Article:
Dear Catster reader,

Almost two years ago, we invested numerous resources and rebuilt the Catster community. With new hardware, software and personnel, we did our best to satisfy the many users who shared their thoughts, pictures, questions, and love for and of their pets with us and friends. It was a thriving community with many users. We hoped, however, there would be more like you.

Times and habits have changed and we are sad to announce that the Catster community will be closing down on July 20, 2019.

Catster magazine, and the associated social media sites are NOT shutting down. We encourage you to continue reading the content found in the pages of the magazine and the web sites, commenting through the mechanisms provided and sharing your ideas and comments with us and your fellow readers.

Instructions for accessing pet profiles were shared with everyone in 2017. The instructions can be found elsewhere within the forum. AFTER JULY 20TH, YOU WILL NOT BE ABLE TO ACCESS THIS CONTENT. And, effective immediately, we are no longer able to answer questions about the community.

Thank you for your support and we look forward to serving you through our magazine and website.


Why does our cat attack us when we exercise?

When my boyfriend and I do indoor exercises (push-ups, yoga, ect.) and they involve us being on the floor our cat lunges at our wrists, hands, and arms. He does not normally bite that often, if he does we touch his nose and say NO and that usually stops him. Sometimes he doesn't care that we are exercising, but when he does care, it is impossible to get him to stop his repeated attacks unless we use half a spray bottle of water on him. Any ideas about whats going on?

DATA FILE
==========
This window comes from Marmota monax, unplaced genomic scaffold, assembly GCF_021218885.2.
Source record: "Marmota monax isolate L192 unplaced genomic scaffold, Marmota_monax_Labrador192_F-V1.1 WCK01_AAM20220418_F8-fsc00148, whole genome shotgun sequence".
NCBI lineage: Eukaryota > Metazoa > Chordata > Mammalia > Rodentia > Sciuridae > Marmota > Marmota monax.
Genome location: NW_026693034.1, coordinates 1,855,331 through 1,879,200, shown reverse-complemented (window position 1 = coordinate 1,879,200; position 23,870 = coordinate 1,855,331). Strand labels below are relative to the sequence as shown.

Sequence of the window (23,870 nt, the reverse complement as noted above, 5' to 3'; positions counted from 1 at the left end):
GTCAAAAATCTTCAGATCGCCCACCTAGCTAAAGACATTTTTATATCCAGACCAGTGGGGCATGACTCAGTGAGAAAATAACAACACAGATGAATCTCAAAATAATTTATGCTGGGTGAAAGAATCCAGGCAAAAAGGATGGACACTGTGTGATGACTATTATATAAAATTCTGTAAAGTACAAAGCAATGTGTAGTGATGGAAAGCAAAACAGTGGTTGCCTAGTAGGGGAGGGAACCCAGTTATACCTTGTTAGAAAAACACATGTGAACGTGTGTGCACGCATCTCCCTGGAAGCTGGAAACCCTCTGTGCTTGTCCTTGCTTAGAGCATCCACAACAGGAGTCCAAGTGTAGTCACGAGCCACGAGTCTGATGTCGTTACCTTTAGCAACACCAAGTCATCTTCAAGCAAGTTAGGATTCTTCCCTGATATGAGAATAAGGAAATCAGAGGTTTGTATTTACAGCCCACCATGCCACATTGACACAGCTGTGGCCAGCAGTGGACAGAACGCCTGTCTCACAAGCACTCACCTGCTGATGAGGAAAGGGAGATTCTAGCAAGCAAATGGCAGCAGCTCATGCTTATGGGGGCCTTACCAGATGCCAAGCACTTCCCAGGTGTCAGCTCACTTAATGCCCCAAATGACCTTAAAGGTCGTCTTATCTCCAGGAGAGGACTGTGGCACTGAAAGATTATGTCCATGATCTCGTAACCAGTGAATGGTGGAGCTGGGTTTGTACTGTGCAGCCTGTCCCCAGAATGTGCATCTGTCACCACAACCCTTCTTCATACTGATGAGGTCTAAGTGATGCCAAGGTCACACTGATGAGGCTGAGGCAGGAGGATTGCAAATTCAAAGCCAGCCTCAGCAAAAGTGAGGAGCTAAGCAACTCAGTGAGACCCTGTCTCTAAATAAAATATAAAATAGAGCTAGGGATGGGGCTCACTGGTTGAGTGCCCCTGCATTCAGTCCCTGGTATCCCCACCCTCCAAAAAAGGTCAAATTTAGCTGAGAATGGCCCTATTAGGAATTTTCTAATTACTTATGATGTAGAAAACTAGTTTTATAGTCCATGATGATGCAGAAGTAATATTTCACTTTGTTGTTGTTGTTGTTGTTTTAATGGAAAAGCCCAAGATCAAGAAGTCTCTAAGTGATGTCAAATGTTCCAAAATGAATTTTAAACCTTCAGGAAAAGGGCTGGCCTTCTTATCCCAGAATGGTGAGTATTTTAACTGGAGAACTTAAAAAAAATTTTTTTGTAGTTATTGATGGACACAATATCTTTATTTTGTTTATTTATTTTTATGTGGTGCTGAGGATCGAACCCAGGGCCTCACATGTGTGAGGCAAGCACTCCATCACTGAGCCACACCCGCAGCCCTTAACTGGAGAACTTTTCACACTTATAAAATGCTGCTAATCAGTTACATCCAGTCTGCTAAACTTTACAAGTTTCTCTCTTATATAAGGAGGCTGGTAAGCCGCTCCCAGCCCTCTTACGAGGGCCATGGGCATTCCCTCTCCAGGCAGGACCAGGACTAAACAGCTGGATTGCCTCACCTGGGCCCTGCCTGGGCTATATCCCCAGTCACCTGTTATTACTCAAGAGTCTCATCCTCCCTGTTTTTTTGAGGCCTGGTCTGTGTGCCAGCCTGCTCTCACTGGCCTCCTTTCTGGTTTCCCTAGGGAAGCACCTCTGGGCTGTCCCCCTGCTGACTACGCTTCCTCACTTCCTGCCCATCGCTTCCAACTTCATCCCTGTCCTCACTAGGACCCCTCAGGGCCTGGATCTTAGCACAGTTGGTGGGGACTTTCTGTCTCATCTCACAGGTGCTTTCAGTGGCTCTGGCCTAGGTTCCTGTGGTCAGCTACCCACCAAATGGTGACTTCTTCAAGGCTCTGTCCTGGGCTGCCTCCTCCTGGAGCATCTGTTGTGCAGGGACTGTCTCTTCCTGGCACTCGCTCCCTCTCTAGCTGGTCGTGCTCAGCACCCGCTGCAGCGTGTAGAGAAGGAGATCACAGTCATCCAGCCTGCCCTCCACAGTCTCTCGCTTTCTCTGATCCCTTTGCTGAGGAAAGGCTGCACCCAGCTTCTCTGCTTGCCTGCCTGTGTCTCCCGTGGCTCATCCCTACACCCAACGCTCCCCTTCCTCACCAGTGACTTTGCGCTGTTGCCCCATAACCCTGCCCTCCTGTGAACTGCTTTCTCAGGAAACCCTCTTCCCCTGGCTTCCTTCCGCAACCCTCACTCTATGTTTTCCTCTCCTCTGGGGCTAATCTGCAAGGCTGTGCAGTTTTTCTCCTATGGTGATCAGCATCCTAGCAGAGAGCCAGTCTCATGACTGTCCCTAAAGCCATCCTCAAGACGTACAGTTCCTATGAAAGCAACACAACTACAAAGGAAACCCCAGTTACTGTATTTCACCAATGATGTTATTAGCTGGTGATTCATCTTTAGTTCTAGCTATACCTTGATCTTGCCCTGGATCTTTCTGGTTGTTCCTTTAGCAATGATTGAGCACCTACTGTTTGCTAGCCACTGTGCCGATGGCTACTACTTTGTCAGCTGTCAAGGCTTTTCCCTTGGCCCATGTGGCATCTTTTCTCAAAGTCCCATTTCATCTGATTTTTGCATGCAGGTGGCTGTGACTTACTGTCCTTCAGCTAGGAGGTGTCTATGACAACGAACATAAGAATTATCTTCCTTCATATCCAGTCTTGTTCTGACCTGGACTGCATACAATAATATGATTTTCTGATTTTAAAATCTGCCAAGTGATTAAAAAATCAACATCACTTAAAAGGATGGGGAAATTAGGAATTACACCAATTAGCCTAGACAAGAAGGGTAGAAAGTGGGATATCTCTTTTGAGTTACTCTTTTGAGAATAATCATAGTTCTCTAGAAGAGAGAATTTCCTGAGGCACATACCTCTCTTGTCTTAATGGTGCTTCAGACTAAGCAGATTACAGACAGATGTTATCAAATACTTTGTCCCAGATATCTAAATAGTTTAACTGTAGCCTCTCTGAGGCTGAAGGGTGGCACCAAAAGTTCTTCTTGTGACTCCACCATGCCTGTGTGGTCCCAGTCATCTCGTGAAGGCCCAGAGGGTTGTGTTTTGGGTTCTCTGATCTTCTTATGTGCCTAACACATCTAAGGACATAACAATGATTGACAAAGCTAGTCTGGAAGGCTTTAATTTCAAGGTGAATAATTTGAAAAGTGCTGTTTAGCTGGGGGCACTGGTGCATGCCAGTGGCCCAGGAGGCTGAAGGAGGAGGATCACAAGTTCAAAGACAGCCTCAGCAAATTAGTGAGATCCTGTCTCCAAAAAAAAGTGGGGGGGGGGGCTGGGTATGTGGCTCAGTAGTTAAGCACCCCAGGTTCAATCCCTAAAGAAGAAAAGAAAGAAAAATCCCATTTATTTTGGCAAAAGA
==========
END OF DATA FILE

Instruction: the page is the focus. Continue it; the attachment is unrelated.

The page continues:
Best Answers

  • Sandy NenningerSandy Nenninger PlainvilleMember Posts: 1,975
    Accepted Answer
    Well, no offense intended, but based on the "mighty hunter" video on Emerson's page, I would say that he does it because you guys taught him to behave that way and encouraged him to think stalking, pouncing and chasing his humans was acceptable behavior. It is hysterical and it looks like fun for your boyfriend and for Emerson. But you really can't blame him for not knowing that this is not always going to be an acceptable way to behave. This is the same reason you don't give a puppy your old shoes to play with. They can't tell the difference between the shoe that is ok and your $200 designer shoes. Kitty can't tell when you are playing with him and when you are exercising.
  • Valerie DurhamValerie Durham Member Posts: 8,724
    Accepted Answer
    Many cat owners use spray bottles, but my understanding of cat behavior is that they really can't connect the spray with the unwanted activity. Simple solution--put the cat in another room when you are exercising. If you are living in a one-room apartment....just keep on telling him "NO!." Or join a sports club where you can exercise sans cat.
  • Rebecca BoydRebecca Boyd BroomfieldMember Posts: 784
    Accepted Answer
    Ah... both my boys did this kinda thing well after they turned one! Sammy, the baby, still does a hidden attack around a corner once in a while and he just turned 2! Didi (real name Diablo) is 5 now, but as a kitten I would wake up to him attacking my feet... couldn't wear flip flops until after he turned 2! so my experience... It MAY get better after he turns 2! Oh BTW... your video is cute!
  • Joy WaltersJoy Walters Member Posts: 9,276
    Accepted Answer
    What Allie said.
Sign In or Register to comment.

Welcome to the new Catster Community!

Introduce the community to your pet with our Pet Profiles and discover how to use the new community with our Getting Started pages!

Howdy, Stranger!

It looks like you're new here. If you want to get involved, click one of these buttons!